A showdown looming between journalists at Georgia’s top television news network and its new owners could have far-reaching consequences. The station, Rustavi2, is more than just a TV network, but a key player in modern Georgian history.
Following a European court ruling on July 18, Rustavi2 – which offers a strongly opposition take on Georgian politics – was transferred to an owner friendly with the ruling Georgian Dream party. Media observer Lasha Kavtaradze quipped that Georgian Dream, which has governed since 2012, has “only now come to power.” The joke was that the station is so influential that it stands on par with the executive, judiciary and legislature as a key branch of power, but which until now has been the only one not under the ruling party’s control.
Rustavi2 is the most-watched network in a nation of voracious TV viewers – over 70 percent of Georgians get their news primarily from television. And love it or hate it, Rustavi2 has been, on and off, Georgia’s main political entertainment for almost three decades. It is “the main show in town,” said Nino Japiashvili, managing director for the Georgian bureau of RFE/RL.
“For a very long time, everyone found out what was really going on in the country by tuning in to Kurieri," the network’s main nightly news bulletin, Japiashvili told Eurasianet. Government officials “constantly lashed out at Rustavi2, but they would not start press conferences until Rustavi2’s mic was fixed in front of them.”
In recent years, Rustavi2 has been essentially at war with Bidzina Ivanishvili, the head of Georgian Dream and the richest and most powerful man in Georgia. Nika Gvaramia, the general director of the station until last week, would deliver fiery speeches at anti-government rallies and would use airtime to broadcast crude epithets for Ivanishvili. Ivanishvili, in turn, once famously said that “if you switch off Rustavi2 today, you will see nothing but progress and renaissance in the country.”
While it was widely criticized for favoring the political opposition and its often vitriolic, muckraking style, Rustavi2 also has effectively acted as a powerful check on Ivanishvili and his party’s otherwise dominant hold over the nation. The channel has regularly pushed the government to respond to pressing issues and senior government officials have engaged in bitter, but informative debates with Rustavi2 journalists. These exchanges have shaped much of the national conversation since Georgian Dream came to power.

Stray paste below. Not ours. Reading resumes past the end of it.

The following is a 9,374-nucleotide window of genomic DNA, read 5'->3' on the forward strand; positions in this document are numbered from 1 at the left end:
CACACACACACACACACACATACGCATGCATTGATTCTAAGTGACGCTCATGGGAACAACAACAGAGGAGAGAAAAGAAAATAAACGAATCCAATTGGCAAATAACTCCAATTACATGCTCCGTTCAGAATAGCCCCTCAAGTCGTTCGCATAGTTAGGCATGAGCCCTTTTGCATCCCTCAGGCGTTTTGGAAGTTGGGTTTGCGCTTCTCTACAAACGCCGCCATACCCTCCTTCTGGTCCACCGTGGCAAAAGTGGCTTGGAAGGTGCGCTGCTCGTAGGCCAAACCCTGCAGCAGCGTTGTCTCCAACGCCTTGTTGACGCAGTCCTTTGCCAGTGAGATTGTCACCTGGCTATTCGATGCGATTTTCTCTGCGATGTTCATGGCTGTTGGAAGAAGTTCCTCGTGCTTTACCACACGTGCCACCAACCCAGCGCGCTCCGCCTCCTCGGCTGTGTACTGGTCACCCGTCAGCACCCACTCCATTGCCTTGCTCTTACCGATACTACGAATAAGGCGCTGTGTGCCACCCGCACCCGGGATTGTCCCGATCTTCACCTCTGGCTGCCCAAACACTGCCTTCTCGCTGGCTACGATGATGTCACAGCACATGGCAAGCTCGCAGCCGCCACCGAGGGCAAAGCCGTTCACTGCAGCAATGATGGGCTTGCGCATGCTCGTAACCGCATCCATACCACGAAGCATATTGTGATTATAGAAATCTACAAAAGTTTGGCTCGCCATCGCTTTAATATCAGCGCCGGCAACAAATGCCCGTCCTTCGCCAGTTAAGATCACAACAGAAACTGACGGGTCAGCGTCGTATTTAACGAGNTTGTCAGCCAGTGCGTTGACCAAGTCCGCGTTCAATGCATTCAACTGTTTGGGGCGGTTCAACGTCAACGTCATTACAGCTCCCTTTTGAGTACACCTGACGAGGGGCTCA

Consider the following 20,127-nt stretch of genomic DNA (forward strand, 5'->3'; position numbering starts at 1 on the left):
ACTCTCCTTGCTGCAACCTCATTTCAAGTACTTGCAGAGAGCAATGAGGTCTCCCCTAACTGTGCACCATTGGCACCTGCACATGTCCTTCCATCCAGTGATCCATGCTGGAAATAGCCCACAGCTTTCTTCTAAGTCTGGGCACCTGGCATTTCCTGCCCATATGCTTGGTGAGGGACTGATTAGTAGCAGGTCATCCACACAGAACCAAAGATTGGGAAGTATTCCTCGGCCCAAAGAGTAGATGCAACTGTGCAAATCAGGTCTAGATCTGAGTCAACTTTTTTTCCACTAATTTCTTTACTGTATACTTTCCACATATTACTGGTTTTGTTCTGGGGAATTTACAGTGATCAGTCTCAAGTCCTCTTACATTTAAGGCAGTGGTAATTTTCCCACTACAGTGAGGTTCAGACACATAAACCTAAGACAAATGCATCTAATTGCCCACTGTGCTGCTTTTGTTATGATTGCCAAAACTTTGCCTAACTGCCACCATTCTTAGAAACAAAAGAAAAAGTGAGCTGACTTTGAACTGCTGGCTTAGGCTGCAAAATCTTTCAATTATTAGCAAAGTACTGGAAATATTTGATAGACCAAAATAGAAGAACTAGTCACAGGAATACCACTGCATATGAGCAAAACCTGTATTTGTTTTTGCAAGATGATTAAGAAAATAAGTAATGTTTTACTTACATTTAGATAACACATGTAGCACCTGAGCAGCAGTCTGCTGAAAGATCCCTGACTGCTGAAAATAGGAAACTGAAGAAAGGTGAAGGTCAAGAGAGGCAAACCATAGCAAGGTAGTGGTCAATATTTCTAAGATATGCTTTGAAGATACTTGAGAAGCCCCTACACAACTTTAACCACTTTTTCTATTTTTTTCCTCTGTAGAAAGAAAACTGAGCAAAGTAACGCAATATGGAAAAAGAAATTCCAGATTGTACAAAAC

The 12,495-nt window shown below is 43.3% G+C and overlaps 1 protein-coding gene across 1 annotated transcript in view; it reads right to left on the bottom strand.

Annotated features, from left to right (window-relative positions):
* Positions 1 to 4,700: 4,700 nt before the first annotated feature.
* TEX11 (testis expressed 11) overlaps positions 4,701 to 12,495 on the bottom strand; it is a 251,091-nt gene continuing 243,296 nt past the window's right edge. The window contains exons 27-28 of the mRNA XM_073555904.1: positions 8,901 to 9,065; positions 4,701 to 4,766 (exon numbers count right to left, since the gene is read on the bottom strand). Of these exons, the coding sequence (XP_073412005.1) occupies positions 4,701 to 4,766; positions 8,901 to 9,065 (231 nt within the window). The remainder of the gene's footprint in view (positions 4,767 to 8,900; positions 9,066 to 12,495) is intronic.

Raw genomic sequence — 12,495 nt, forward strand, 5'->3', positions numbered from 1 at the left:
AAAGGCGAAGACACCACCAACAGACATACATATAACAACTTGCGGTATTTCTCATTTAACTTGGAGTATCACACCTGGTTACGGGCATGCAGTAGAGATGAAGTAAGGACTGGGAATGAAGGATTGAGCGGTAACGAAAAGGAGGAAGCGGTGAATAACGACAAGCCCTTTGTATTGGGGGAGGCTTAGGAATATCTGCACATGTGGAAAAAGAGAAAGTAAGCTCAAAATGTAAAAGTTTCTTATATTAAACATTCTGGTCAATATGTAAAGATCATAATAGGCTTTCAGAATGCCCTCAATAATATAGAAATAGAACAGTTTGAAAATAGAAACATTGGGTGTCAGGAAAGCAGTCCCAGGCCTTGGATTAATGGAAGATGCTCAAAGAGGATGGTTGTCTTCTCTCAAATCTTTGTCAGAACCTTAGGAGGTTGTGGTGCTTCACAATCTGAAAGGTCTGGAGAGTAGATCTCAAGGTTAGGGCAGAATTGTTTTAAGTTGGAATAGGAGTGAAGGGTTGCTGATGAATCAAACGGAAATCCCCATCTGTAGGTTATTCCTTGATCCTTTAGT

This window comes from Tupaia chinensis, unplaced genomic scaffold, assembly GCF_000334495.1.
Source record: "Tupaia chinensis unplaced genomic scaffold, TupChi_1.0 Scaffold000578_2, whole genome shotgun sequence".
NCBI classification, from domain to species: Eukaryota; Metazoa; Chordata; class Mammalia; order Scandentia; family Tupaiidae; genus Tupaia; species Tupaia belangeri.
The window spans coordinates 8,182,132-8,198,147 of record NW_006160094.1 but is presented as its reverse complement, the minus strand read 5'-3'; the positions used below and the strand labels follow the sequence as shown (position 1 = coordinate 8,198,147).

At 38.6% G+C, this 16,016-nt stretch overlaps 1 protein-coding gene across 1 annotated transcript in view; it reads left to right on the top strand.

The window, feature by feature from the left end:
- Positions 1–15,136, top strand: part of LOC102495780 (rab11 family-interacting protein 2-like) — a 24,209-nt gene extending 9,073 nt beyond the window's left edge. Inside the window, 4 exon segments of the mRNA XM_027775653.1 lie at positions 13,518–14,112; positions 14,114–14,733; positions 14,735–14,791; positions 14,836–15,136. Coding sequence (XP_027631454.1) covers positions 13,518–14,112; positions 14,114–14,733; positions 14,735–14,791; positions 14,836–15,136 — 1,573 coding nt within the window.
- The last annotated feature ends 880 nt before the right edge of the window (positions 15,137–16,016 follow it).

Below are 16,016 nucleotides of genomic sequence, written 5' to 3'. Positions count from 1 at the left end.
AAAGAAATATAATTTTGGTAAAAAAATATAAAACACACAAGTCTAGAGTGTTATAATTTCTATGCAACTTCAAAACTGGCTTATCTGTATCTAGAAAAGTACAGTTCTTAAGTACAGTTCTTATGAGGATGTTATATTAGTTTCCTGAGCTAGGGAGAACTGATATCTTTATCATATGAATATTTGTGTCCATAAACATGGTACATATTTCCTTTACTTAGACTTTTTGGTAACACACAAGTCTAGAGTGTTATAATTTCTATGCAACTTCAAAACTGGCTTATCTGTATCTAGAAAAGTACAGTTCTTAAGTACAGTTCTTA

Critics charge that Ivanishvili has now finally gotten the chance to make sure voters see only the “progress and renaissance” that he wants to show.
The conflict played out live on Rustavi2 on July 18, the day that Kibar Khalvashi, a businessman believed to be connected to the ruling party, prevailed in a years-long legal battle for the station. Khalvashi immediately fired Gvaramia and appointed his attorney, Paata Salia, to replace him.
“I have no business to do with you. I will instruct my secretary not to even make you coffee,” Gvaramia told Salia when the new director came to visit the newsroom and the station broadcast it live. “You’ve come here to bury democracy in this country,” Gvaramia went on. He accused the new owner and his representative of fronting for Georgian Dream and Ivanishvili. “We will be fine and we will see this country become a Western democracy,” Salia responded.
Under its recent ownership, Rustavi2 has had a stated mission to promote Georgia’s Western integration, push for membership in the European Union and NATO, and to battle those whom it sees as standing in the way. Gvaramia has claimed that Ivanishvili’s secret agenda is to pull Georgia back into Russia’s orbit, and he has portrayed the station’s takeover as a part of that plan. “You helped those who kicked you out from you home in Abkhazia,” Gvaramia told Salia during their July 18 altercation; both men are exiles from the Russia-backed breakaway territory.
Part of history
The station was founded in 1994 and was originally based in Rustavi, a small industrial city just outside Tbilisi. With the help of American media trainers, the network broke free of the Soviet-style, slow-paced format then still prevalent in Georgia and offered instead hard news and investigative reporting delivered in a modern, compelling style.